100% of SMCC graduates are accepted into college. They go on to attend such diverse schools as the University of Michigan, Michigan State University, University of Notre Dame, the U.S. Air Force Academy, the Ohio State University, Hillsdale College, Purdue University, Case Western University, University of Detroit Mercy, Loyola University Chicago, Michigan Technological University, Villanova University, St. Mary’s College, Kalamazoo College, Adrian College, Western Michigan University, Gonzaga University, Holy Cross College, University of Kentucky, University of Dayton, Hope College, Ave Maria University, Monroe County Community College, and many others.
The 95 members of Class of 2012 received over $5.8 million in college scholarship offers.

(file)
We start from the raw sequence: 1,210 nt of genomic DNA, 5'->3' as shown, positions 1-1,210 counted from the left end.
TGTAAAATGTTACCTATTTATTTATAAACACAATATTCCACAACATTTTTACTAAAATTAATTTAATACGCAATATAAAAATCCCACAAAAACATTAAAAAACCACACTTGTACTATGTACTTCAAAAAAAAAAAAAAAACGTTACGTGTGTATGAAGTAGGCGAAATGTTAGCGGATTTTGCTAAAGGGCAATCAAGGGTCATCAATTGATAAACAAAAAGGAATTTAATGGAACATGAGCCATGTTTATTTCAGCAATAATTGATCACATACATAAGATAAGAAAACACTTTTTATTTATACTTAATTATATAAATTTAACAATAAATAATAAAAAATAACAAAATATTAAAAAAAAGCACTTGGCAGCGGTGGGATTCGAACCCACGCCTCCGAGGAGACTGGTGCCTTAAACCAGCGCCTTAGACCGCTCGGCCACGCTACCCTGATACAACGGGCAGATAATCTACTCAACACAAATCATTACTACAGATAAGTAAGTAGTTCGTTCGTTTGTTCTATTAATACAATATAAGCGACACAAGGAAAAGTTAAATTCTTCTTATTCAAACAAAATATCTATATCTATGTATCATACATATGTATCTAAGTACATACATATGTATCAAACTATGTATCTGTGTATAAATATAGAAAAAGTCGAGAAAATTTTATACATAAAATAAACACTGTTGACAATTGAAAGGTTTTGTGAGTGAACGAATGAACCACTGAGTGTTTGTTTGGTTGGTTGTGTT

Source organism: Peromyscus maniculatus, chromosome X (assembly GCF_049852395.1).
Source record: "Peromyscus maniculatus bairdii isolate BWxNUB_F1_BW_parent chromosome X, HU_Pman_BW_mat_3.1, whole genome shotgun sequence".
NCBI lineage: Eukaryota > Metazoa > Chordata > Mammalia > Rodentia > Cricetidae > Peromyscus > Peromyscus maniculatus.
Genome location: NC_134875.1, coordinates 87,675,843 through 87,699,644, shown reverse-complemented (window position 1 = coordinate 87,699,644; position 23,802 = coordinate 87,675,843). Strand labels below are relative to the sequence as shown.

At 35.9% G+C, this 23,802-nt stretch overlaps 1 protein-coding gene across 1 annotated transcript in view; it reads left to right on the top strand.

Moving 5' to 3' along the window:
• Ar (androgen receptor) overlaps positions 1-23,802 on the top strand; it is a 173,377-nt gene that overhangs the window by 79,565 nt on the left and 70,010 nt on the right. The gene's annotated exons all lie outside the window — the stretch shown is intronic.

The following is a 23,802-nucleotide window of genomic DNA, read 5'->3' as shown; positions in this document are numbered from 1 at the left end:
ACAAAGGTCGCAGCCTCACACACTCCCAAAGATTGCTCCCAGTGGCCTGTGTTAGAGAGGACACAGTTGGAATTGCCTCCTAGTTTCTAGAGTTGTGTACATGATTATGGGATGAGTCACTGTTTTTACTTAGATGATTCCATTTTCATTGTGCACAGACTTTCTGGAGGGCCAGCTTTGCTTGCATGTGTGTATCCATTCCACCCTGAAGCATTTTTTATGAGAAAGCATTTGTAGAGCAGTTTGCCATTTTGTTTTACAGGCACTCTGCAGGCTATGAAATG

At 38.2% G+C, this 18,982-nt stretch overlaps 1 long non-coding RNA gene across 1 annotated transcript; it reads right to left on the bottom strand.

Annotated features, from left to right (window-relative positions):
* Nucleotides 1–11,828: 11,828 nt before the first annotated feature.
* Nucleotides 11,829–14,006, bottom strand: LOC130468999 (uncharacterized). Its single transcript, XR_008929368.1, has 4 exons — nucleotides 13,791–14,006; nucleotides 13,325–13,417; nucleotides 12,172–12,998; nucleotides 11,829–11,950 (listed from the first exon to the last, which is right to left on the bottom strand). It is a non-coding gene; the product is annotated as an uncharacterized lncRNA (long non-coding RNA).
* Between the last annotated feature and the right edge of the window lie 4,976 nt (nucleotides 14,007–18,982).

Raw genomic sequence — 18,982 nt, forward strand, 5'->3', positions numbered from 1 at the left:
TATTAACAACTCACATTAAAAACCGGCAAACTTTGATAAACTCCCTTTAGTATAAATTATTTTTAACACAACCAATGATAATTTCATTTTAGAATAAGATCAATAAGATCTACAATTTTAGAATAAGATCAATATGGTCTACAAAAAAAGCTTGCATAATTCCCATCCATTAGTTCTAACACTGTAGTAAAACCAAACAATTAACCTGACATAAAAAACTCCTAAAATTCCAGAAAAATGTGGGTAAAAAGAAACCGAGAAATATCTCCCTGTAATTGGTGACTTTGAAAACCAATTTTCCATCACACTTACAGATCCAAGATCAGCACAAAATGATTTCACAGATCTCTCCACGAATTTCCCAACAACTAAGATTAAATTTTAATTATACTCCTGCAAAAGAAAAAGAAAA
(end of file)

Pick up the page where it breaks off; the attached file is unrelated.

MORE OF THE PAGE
The school has over 12,000 alumni living in all fifty states and numerous other countries representing a diverse range of occupations and employment.
- Kaye Lani Rae Rafko Wilson, Miss America 1988
- Paul W. Smith, Radio personality, morning drive-time host at 760am WJR radio since 1996
- Don Gonyea, National Public Radio Washington D.C. correspondent
- Jilleanne Rookard, US Olympic Speed Skater
- Scott Miller, CBS Sports Baseball Sportswriter
- Randy Richardville, Michigan State Senate Majority Leader
- Jeff Zillgit, USA Today NBA Sportswriter
- Dr. Mark Smolinski, Director of Global Health Threats at the Skoll Foundation, named as one of 15 people the next President should listen to by Wired Magazine in 2008
- NCA-CASI. "NCA-Council on Accreditation and School Improvement". Retrieved 2009-06-23.
- "National Register Information System". National Register of Historic Places. National Park Service. 2008-04-15.